Politically Influenced

Politically Influenced Politically Influenced

How does one develop their own political ideals? There are four main agents of political socialization that help to develop one’s beliefs and values about elected leaders and the politics surrounding them. These four important agents are the family, social groups, education, and political environment (Ginsberg et al. 144). Let’s look at these four agents in closer detail.

The Family

Our family usually influences our basic belief systems which carry over into our political values. There is a saying, “Children learn what they live”. The environment in which we grow up in affects how we think as adults. Most of the time children want to follow in their parents’ footsteps and unknowingly may adapt a lot of their parents’ attitudes towards politics and life in general. On the other hand, sometimes children want to be the opposite of what their parents were so they purposely lean towards being different. Either way most people draw some values and ideals from their family.

Social Groups

Being a part of a social group can also shape your ideas and beliefs. Social groups can be structured such as the Boy Scouts or informal such as a group of friends who get together regularly. When you are young you are more impressionable. As you grow and are around others outside your family circle you may learn things that can influence you. People that you may be around in various social groups can have an effect on your thoughts. By being exposed to different mindsets you are subjected to perspectives that may differ from your own giving you reason to expand or possibly change your outlook, especially when it comes to politics.


Another agent of political socialization is education. Learning new things can also give you a different perspective about life. Opening your mind to new ideas and thoughts can give way to change. Learning more about our history and world events can help shape your political opinions. Overall an educational environment has a great influence over what you may decide about your political ideals now and into the future.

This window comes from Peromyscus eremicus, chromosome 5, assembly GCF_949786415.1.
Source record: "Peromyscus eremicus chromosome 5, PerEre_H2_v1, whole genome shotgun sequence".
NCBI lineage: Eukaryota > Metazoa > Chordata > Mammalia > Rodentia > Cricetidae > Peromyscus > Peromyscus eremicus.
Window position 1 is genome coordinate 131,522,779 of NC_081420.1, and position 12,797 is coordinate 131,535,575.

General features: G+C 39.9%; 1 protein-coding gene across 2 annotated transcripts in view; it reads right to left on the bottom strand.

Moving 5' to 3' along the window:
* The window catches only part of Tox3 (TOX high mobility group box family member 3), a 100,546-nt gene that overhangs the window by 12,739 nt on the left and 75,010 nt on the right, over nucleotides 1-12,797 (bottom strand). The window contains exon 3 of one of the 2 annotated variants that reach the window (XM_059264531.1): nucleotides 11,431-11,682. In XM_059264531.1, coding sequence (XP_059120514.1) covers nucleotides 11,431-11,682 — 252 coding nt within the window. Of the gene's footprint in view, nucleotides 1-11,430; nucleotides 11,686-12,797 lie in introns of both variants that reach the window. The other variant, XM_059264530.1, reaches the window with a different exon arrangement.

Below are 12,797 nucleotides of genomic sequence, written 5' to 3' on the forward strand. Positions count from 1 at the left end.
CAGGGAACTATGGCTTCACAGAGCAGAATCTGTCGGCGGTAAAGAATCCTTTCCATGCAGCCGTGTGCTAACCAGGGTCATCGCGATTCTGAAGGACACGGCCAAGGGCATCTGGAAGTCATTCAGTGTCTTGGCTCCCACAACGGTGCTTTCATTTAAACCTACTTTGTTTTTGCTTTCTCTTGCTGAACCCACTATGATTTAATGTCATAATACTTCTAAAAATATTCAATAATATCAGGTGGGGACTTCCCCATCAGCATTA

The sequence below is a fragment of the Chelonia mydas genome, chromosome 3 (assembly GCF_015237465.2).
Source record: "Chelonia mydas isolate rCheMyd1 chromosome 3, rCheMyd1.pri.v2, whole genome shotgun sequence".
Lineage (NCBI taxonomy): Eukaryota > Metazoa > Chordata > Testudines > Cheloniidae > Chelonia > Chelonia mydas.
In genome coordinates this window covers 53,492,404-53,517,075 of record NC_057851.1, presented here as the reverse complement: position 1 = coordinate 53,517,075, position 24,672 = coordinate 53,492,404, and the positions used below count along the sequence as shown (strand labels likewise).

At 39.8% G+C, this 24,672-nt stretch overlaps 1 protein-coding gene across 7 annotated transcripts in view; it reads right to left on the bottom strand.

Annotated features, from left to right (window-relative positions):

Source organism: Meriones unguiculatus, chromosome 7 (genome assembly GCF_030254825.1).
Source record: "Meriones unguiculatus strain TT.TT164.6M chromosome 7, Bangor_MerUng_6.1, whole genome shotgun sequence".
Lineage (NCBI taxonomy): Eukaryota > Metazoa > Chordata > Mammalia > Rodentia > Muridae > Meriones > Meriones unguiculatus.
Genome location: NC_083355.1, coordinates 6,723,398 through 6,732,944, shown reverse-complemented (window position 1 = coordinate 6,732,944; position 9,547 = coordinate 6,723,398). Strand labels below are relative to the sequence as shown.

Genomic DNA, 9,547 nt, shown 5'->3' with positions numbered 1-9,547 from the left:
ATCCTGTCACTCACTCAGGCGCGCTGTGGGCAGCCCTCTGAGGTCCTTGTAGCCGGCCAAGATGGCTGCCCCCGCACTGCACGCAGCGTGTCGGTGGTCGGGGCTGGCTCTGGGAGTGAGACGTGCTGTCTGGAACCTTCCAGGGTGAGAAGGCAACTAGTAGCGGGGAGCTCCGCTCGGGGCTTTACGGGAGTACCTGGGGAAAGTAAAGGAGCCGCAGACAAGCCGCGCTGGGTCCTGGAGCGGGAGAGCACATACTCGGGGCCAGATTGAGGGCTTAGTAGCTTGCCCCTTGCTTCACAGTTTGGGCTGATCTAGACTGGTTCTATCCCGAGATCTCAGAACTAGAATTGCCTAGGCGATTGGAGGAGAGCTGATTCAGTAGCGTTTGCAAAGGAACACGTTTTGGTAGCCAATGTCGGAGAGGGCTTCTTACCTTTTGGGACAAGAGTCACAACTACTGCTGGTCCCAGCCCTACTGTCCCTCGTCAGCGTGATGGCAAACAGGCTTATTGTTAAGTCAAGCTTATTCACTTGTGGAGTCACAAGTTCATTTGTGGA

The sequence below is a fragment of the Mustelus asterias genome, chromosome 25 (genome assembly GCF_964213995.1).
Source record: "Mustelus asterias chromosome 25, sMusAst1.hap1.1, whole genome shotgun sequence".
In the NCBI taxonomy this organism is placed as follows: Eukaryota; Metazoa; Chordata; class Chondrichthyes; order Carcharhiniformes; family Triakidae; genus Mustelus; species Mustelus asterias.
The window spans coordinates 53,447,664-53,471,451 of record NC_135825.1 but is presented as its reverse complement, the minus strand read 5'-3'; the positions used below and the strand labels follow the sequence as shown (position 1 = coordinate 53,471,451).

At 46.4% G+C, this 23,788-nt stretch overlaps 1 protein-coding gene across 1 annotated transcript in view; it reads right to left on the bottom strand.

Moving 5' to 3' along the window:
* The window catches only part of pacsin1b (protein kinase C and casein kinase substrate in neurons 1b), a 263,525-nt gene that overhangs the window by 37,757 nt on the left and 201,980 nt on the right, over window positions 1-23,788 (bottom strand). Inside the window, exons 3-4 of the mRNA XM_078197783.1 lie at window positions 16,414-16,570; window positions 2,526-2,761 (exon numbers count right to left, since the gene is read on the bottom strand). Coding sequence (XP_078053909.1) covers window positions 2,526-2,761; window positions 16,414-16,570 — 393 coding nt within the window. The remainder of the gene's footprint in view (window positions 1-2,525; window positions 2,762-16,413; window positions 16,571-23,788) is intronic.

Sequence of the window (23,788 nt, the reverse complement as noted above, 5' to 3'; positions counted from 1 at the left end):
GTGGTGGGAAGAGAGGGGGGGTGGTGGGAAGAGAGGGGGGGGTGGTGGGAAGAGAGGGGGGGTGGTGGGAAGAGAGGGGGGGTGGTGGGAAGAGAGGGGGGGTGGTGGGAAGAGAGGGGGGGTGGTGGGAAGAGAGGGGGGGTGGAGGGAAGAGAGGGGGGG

Political Environment

Being in a political environment can certainly shape your ideals in politics. Someone who puts themselves in a political environment most likely has an interest in politics or feels a need to perform in a capacity that could possibly help shape others’ ideals in politics. One may find themselves in a political crossfire unintentionally such as someone who protests against wars or abortion. When hearing a fight for or against something usually one feels inclined to choose a side to defend. In this way, a political ideal could form.

Political opinions and even party selection is based on your belief system that you have acquired through living life. My political ideals were shaped through education and informal social groups. I grew up in an absolutely non-political environment. Not only was it non-political it was also non-news. My mother did not care to know anything about what was going on in the world. As a matter of fact, I did not really understand the concept of the “world” other than my own little world. The only current events I knew of were the events going on at my house. Therefore until I was around twenty-two, I did not know much about politics and even then I did not know a lot. I can remember being very excited about voting the first time. Even though I was not raised to be a patriot I have always felt inclined to do my civic duty and vote. One of my mentors told me that you cannot complain about the state of affairs if you do not vote. I think of that statement every time I vote. I have also said the same thing to others (who I knew had not voted) when they were complaining. Unknowingly, I may have helped to shape someone’s ideals about getting involved politically. I guess you could say I pay it forward in the world of political socialization.

How did you form your political beliefs?  Who was your biggest influence in the forming of your political ideals?

Works Cited

Ginsberg, Benjamin, Theodore J. Lowi, Margaret Weir, Caroline J. Tolbert, and Robert J. Spitzer. "Political Socialization Shapes Public Opinion." We the People: An Introduction to American Politics. New York: W.W. Norton, 2013. N. pag. Print.

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